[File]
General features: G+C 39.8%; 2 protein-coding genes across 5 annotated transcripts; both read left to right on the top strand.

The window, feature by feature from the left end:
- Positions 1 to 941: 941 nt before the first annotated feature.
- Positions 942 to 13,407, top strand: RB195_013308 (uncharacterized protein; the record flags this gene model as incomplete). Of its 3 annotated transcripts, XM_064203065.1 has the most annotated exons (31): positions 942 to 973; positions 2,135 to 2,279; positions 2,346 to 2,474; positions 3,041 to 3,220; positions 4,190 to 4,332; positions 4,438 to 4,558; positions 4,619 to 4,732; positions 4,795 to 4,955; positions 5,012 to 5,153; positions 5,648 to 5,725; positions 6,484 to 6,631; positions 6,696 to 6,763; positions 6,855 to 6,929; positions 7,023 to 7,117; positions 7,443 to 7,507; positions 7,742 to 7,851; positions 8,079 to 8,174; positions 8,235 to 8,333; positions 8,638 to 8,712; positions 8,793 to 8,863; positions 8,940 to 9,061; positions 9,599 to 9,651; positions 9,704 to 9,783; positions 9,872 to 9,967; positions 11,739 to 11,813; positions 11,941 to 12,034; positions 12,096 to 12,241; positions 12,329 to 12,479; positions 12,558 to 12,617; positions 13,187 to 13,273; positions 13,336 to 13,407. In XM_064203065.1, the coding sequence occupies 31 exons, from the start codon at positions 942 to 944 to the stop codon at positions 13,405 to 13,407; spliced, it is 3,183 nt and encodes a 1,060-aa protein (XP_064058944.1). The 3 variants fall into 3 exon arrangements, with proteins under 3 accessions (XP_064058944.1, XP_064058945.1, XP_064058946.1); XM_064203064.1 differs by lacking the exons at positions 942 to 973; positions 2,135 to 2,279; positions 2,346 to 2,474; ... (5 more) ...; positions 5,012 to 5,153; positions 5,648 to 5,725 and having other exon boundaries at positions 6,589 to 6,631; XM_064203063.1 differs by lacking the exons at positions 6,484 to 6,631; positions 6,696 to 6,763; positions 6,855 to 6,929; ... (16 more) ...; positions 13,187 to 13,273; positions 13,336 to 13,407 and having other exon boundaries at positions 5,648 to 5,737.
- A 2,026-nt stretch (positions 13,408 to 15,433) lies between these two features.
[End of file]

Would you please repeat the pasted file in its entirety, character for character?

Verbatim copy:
General features: G+C 39.8%; 2 protein-coding genes across 5 annotated transcripts; both read left to right on the top strand.

The window, feature by feature from the left end:
- Positions 1 to 941: 941 nt before the first annotated feature.
- Positions 942 to 13,407, top strand: RB195_013308 (uncharacterized protein; the record flags this gene model as incomplete). Of its 3 annotated transcripts, XM_064203065.1 has the most annotated exons (31): positions 942 to 973; positions 2,135 to 2,279; positions 2,346 to 2,474; positions 3,041 to 3,220; positions 4,190 to 4,332; positions 4,438 to 4,558; positions 4,619 to 4,732; positions 4,795 to 4,955; positions 5,012 to 5,153; positions 5,648 to 5,725; positions 6,484 to 6,631; positions 6,696 to 6,763; positions 6,855 to 6,929; positions 7,023 to 7,117; positions 7,443 to 7,507; positions 7,742 to 7,851; positions 8,079 to 8,174; positions 8,235 to 8,333; positions 8,638 to 8,712; positions 8,793 to 8,863; positions 8,940 to 9,061; positions 9,599 to 9,651; positions 9,704 to 9,783; positions 9,872 to 9,967; positions 11,739 to 11,813; positions 11,941 to 12,034; positions 12,096 to 12,241; positions 12,329 to 12,479; positions 12,558 to 12,617; positions 13,187 to 13,273; positions 13,336 to 13,407. In XM_064203065.1, the coding sequence occupies 31 exons, from the start codon at positions 942 to 944 to the stop codon at positions 13,405 to 13,407; spliced, it is 3,183 nt and encodes a 1,060-aa protein (XP_064058944.1). The 3 variants fall into 3 exon arrangements, with proteins under 3 accessions (XP_064058944.1, XP_064058945.1, XP_064058946.1); XM_064203064.1 differs by lacking the exons at positions 942 to 973; positions 2,135 to 2,279; positions 2,346 to 2,474; ... (5 more) ...; positions 5,012 to 5,153; positions 5,648 to 5,725 and having other exon boundaries at positions 6,589 to 6,631; XM_064203063.1 differs by lacking the exons at positions 6,484 to 6,631; positions 6,696 to 6,763; positions 6,855 to 6,929; ... (16 more) ...; positions 13,187 to 13,273; positions 13,336 to 13,407 and having other exon boundaries at positions 5,648 to 5,737.
- A 2,026-nt stretch (positions 13,408 to 15,433) lies between these two features.